Photo credit: Applied Nano Surface
In this article, we’ll discuss in detail which materials compose high-quality Cylinder Liners used in your car’s IC engines. If you own a car, you’d know cylinder liners don’t come cheap. These are precisely manufactured engine components you can buy from auto parts shops.
Cylinder liners are usually made from Cast Iron alloyed with Nickel, Chromium, Molybdenum, Vanadium or other elements. These are important engine components found in cars, vans, trucks, refrigeration systems on wheels, earthmover engines, tractors, and lots of other automotive vehicles. It’s also popularly used in marine diesel engines and diesel power plants to efficiently facilitate good combustion.
Curious how this piece of metal component is engineered to perform its duties? Let’s find out!
Cylinder Liner End-Product Requirements
A Cylinder Liner is a thin and hollow metal cylinder installed in an engine block to receive the traveling piston. The cylinder liner is there for many reasons.
1. Provide a Well-Lubricated, Anti-Corrosive Sliding Surface for Piston
First, it should form an effective sliding surface for the reciprocating piston while maintaining the lubricant on its walls. In order to do that, the liner should be made of anti-galling and anti-corrosive materials, which can naturally handle lubricants and induce lesser wear on contact parts.
Solution: This is one of the reasons cast iron is often used as it contains graphite, a natural lubricant. Its alloying elements also resist corrosion and improve the wear resistance at high temperatures.
2. Conduct High Temperature Heat to Coolant to Avoid High Thermal Stresses
Next, the cylinder sleeve should be made of a material which can facilitate efficient transfer of heat between its inner wall and water jacket/coolant. During combustion, the cylinder and piston is subjected to a high pressure and high temperature. The cylinder liner should be able to conduct the heat to the coolant to prevent wearing of engine parts.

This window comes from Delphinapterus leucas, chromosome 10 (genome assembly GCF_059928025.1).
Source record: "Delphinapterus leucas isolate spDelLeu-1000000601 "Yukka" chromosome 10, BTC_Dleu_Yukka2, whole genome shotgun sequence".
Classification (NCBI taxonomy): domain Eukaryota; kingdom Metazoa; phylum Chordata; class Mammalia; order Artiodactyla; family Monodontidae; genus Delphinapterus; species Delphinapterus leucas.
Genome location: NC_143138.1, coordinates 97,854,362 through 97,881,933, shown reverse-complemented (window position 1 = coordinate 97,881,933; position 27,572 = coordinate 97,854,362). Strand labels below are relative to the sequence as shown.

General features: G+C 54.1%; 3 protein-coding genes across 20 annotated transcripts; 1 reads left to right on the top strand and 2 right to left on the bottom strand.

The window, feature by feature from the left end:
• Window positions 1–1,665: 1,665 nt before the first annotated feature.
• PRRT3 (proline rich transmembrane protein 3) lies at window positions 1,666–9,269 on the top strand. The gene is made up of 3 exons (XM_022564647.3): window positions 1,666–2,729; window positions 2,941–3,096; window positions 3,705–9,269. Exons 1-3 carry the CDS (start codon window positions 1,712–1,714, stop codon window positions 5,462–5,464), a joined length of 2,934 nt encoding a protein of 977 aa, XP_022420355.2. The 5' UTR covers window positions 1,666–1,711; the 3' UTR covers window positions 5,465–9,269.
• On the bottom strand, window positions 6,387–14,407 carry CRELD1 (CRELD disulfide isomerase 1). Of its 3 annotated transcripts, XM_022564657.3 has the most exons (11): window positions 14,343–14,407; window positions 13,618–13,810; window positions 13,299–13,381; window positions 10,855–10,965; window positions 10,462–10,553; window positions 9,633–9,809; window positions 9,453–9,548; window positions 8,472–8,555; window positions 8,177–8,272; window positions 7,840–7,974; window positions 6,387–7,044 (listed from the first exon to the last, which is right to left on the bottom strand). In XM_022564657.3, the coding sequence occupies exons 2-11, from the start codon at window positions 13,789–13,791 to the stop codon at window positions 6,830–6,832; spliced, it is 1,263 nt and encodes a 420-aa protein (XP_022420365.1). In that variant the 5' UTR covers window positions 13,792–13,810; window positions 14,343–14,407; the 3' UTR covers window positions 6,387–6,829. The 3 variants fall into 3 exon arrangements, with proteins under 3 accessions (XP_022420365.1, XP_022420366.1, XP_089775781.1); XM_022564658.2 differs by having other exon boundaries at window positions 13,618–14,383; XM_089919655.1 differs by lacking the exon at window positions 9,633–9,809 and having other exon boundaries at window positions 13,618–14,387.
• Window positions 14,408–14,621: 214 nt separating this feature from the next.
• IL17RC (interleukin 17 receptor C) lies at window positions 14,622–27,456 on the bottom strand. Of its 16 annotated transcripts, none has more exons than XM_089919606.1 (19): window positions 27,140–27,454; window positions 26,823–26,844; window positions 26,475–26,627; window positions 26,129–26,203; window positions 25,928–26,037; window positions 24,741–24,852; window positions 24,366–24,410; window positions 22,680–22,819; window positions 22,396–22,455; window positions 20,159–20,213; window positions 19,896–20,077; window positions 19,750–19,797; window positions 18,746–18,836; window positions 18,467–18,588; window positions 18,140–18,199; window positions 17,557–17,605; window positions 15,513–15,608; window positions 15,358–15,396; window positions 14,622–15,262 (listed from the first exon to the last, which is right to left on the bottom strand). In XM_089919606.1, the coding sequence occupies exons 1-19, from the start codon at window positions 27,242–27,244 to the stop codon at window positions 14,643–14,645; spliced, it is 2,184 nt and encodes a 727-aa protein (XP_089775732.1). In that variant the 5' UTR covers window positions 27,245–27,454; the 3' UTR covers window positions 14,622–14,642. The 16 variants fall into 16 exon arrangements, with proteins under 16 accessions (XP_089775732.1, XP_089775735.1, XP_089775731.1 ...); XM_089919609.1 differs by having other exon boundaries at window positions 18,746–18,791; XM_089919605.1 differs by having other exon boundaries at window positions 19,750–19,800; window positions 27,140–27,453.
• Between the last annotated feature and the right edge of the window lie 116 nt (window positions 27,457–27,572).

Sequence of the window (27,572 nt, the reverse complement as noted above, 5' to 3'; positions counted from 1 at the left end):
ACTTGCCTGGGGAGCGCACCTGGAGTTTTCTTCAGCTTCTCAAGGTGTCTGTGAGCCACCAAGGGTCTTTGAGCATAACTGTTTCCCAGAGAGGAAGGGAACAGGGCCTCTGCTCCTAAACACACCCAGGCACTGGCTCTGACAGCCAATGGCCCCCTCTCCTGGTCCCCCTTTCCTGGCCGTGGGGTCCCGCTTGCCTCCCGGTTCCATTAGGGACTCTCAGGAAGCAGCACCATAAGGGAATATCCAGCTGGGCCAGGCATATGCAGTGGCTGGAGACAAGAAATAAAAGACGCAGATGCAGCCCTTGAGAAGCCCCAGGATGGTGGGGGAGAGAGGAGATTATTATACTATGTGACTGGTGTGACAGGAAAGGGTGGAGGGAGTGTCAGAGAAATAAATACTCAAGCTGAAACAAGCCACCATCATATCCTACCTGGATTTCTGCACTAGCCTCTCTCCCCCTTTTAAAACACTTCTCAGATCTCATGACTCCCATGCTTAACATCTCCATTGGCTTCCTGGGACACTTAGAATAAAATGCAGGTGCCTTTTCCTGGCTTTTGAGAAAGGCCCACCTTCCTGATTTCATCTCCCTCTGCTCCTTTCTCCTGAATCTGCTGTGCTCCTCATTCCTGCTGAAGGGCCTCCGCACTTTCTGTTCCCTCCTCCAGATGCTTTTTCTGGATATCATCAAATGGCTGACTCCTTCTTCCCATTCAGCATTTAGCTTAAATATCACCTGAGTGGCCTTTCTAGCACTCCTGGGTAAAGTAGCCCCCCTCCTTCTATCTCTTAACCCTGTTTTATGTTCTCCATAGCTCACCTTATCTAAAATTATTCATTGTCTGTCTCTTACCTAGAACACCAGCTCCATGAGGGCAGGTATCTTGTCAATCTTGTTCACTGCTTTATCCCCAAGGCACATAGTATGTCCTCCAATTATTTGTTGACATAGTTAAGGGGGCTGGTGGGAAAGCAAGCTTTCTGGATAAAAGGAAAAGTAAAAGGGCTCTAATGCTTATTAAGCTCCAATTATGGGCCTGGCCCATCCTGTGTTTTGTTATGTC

The liner is fitted into the coolant section/water jacket to allow water to circulate it and help lower the temperature during combustion. To prevent leakage of water to the liner ports, O-rings seal the passage above the scavenge and ports.
3. Withstand Hoop & Radial Stresses from the High Pressure System
As mentioned earlier, during combustion, the cylinder liner becomes hotter than the water jacket. Since hotter objects tend to expand, so does the liner at working temperature. Its tendency is to grow in diameter or in length.
Imagine if the engine block is cast in one piece as the liner. This will definitely put the engine block at large thermal stresses which will lead to fracture.
To prevent fracturing the engine block, the liner is manufactured separately from the block. They are also made with different materials, with the liner made from a more superior range of elements. While the engine block can be manufactured from grey cast iron, the liner is made from cast iron alloyed with vanadium, molybdenum, chromium or other alloyants.
The cylinder liner is also made to be removable for replacements when it does experience wear.
Materials for Cylinder Liner Manufacturing
Now, different Cylinder Liner Manufacturers use different materials which they will usually specify in their manuals. The reason is that different vehicle engine blocks are made from various types of material which the liner should be compatible with.
Cylinder liners are manufactured from the old and known metallurgy process of Centrifugal Casting. Foundries often use pig iron or remelted pig iron to make cylinder liners in a blast furnace or induction furnace. Mild steel and other scrap metals can also be used for raw materials depending on the requirements.
But cast iron alone cannot sustain all the needs for a cylinder liner properties mentioned above, so alloying elements are added to increase its strength, hardness and overall properties.
Furthermore, Sulphur, Phosphorus and contaminants are kept in under the right levels.